It seems like a big part of your research revolves around the concept of alienation. What would you like readers of this profile to know about this component of your work? Are there particular traditions of thought you pull from in thinking about it? What does it offer us in thinking about social movements?

Yes, I do think alienation is very important, notwithstanding its somewhat checkered history as a concept. I view alienation primarily as a term that describes an epistemological opportunity. In the canonical literature of alienation, the concept is portrayed as a transient condition that must be overcome, like a dissonant chord begging for resolution (to borrow a famous metaphor from Henri Bergson). For Hegel, alienation was a condition to be succeeded by knowledge; for Augustine, it was to be transcended by reconciliation with god; and for Marx, it was to be succeeded by communism. Along the same lines, but in a different register, sociologists of the twentieth century (Durkheim, Riesman, Mills), treated it as a social pathology. The use of alienation in political discourse often replicates the “resolution-oriented,” or teleological, interpretation of alienation that you see in Hegel, Augustine, and Marx.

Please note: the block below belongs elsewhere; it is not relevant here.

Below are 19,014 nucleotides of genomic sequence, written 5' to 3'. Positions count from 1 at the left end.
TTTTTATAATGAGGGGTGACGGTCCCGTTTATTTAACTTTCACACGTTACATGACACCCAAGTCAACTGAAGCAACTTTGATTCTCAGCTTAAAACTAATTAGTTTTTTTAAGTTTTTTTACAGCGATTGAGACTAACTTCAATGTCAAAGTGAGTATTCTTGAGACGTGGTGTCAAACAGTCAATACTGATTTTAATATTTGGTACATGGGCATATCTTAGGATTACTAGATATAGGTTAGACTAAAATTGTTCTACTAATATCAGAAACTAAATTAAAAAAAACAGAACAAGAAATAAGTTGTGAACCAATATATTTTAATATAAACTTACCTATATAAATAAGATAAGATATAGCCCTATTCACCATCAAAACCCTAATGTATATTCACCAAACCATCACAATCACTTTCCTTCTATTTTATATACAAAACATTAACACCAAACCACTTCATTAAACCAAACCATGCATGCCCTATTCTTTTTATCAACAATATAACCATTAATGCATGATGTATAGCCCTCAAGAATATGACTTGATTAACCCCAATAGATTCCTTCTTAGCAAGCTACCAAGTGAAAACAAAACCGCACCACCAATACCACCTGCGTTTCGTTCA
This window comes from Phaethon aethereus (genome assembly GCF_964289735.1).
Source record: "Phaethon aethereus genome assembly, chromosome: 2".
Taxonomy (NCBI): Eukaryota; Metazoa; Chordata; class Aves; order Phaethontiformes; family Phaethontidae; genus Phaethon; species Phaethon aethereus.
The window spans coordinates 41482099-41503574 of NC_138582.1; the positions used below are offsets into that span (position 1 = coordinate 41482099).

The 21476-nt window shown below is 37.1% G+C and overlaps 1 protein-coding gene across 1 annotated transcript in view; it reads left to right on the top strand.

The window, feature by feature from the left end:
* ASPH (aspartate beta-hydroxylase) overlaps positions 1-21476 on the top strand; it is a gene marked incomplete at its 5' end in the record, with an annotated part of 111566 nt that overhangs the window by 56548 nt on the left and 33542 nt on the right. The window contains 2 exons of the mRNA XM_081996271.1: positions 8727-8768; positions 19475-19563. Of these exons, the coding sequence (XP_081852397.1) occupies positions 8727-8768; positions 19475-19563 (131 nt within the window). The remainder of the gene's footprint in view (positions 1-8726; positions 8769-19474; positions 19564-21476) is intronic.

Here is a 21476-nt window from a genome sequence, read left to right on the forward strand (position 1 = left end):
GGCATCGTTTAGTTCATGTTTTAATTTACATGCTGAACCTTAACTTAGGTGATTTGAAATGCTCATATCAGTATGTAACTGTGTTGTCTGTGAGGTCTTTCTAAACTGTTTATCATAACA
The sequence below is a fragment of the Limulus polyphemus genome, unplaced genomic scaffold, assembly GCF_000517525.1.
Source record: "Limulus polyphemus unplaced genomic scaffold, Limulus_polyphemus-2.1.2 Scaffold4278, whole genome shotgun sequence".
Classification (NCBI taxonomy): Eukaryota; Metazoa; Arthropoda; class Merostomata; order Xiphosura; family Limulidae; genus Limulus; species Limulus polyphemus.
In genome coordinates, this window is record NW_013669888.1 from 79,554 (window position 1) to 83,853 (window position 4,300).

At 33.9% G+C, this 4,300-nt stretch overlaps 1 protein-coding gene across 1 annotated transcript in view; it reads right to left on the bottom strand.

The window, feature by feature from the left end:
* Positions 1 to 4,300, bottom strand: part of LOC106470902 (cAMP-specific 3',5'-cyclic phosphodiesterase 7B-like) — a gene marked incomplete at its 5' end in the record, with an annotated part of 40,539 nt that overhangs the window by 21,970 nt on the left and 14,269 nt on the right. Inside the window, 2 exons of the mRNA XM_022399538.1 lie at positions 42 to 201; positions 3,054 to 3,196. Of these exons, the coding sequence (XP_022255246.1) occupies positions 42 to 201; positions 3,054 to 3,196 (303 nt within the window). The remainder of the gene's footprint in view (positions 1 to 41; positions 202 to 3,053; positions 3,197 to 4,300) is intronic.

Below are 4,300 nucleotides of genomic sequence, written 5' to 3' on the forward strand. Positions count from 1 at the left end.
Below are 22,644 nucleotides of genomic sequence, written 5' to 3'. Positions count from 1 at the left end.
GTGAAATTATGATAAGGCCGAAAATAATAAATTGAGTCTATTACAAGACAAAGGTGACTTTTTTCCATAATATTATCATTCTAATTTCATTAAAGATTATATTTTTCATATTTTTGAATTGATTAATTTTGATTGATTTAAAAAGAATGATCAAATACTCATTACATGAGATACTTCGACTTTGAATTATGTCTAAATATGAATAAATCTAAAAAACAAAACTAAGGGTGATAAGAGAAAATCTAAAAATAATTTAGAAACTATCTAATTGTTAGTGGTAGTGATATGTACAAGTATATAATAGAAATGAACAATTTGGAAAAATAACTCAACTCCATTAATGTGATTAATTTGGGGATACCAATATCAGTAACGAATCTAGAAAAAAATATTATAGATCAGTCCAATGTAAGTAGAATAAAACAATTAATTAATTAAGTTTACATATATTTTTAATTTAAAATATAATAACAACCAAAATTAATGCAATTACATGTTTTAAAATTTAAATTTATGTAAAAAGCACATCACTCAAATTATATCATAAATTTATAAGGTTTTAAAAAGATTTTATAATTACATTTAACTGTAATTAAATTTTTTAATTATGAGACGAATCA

Asger Jorn, Une tête comme ça, (undated), oil on canvas, 19.4 x 16.1 in.

Rather than think about alienation in relation to its vanquishment, I prefer to investigate what the experience of alienation teaches cognitively and emotionally to the person who is experiencing it. Is the dissonance that one encounters in the experience of alienation a sign of a condition that’s harmful and needs to be transcended, or is it the sound of alarm-bells ringing in the penitentiary, warning that we, the prisoner, have escaped? One alternative way to think about alienation would be to consider it as an answer to the question, “what makes it possible for the members of a dominant culture to defect?” If, as Michel Foucault and others have said, power operates through the system of well-concealed psychic processes that we sometimes call “normativity,” alienation names an affective and cognitive condition in which the operation of normative power is made visible to us as we are jolted out of soothing acquiescence with the norms. If that’s the case, it calls for an investigation of the conditions in which alienation does, and does not, lead individuals to reappraise their ideas about themselves and their relation to their social context.